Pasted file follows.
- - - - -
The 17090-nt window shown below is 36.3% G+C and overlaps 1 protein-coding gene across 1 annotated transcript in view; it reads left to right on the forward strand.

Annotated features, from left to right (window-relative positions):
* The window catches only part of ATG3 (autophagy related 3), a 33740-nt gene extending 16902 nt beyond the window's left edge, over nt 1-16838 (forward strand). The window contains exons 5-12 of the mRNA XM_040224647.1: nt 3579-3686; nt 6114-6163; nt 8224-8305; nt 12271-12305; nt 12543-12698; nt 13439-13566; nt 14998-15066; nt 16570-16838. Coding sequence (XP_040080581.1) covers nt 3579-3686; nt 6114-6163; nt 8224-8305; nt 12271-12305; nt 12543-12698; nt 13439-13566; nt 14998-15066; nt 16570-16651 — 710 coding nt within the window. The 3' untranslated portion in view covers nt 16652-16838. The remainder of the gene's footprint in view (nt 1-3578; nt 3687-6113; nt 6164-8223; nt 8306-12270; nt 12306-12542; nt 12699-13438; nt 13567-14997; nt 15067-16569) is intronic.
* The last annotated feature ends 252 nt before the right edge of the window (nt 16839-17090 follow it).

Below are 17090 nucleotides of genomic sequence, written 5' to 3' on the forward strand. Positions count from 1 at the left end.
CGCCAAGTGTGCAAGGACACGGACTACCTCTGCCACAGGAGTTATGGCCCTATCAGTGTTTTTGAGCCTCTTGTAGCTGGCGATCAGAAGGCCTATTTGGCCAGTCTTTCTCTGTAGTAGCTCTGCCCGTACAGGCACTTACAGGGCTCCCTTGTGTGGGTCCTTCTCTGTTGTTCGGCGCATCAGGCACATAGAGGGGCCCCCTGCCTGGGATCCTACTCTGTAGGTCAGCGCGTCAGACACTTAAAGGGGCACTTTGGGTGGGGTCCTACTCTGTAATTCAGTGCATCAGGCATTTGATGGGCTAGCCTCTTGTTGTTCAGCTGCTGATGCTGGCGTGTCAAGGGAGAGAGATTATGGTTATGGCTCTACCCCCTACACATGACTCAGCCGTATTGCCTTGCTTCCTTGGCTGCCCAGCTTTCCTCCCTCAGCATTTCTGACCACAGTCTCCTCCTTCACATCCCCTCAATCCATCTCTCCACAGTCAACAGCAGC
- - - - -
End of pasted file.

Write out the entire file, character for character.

The 17090-nt window shown below is 36.3% G+C and overlaps 1 protein-coding gene across 1 annotated transcript in view; it reads left to right on the forward strand.

Annotated features, from left to right (window-relative positions):
* The window catches only part of ATG3 (autophagy related 3), a 33740-nt gene extending 16902 nt beyond the window's left edge, over nt 1-16838 (forward strand). The window contains exons 5-12 of the mRNA XM_040224647.1: nt 3579-3686; nt 6114-6163; nt 8224-8305; nt 12271-12305; nt 12543-12698; nt 13439-13566; nt 14998-15066; nt 16570-16838. Coding sequence (XP_040080581.1) covers nt 3579-3686; nt 6114-6163; nt 8224-8305; nt 12271-12305; nt 12543-12698; nt 13439-13566; nt 14998-15066; nt 16570-16651 — 710 coding nt within the window. The 3' untranslated portion in view covers nt 16652-16838. The remainder of the gene's footprint in view (nt 1-3578; nt 3687-6113; nt 6164-8223; nt 8306-12270; nt 12306-12542; nt 12699-13438; nt 13567-14997; nt 15067-16569) is intronic.
* The last annotated feature ends 252 nt before the right edge of the window (nt 16839-17090 follow it).

Below are 17090 nucleotides of genomic sequence, written 5' to 3' on the forward strand. Positions count from 1 at the left end.
CGCCAAGTGTGCAAGGACACGGACTACCTCTGCCACAGGAGTTATGGCCCTATCAGTGTTTTTGAGCCTCTTGTAGCTGGCGATCAGAAGGCCTATTTGGCCAGTCTTTCTCTGTAGTAGCTCTGCCCGTACAGGCACTTACAGGGCTCCCTTGTGTGGGTCCTTCTCTGTTGTTCGGCGCATCAGGCACATAGAGGGGCCCCCTGCCTGGGATCCTACTCTGTAGGTCAGCGCGTCAGACACTTAAAGGGGCACTTTGGGTGGGGTCCTACTCTGTAATTCAGTGCATCAGGCATTTGATGGGCTAGCCTCTTGTTGTTCAGCTGCTGATGCTGGCGTGTCAAGGGAGAGAGATTATGGTTATGGCTCTACCCCCTACACATGACTCAGCCGTATTGCCTTGCTTCCTTGGCTGCCCAGCTTTCCTCCCTCAGCATTTCTGACCACAGTCTCCTCCTTCACATCCCCTCAATCCATCTCTCCACAGTCAACAGCAGC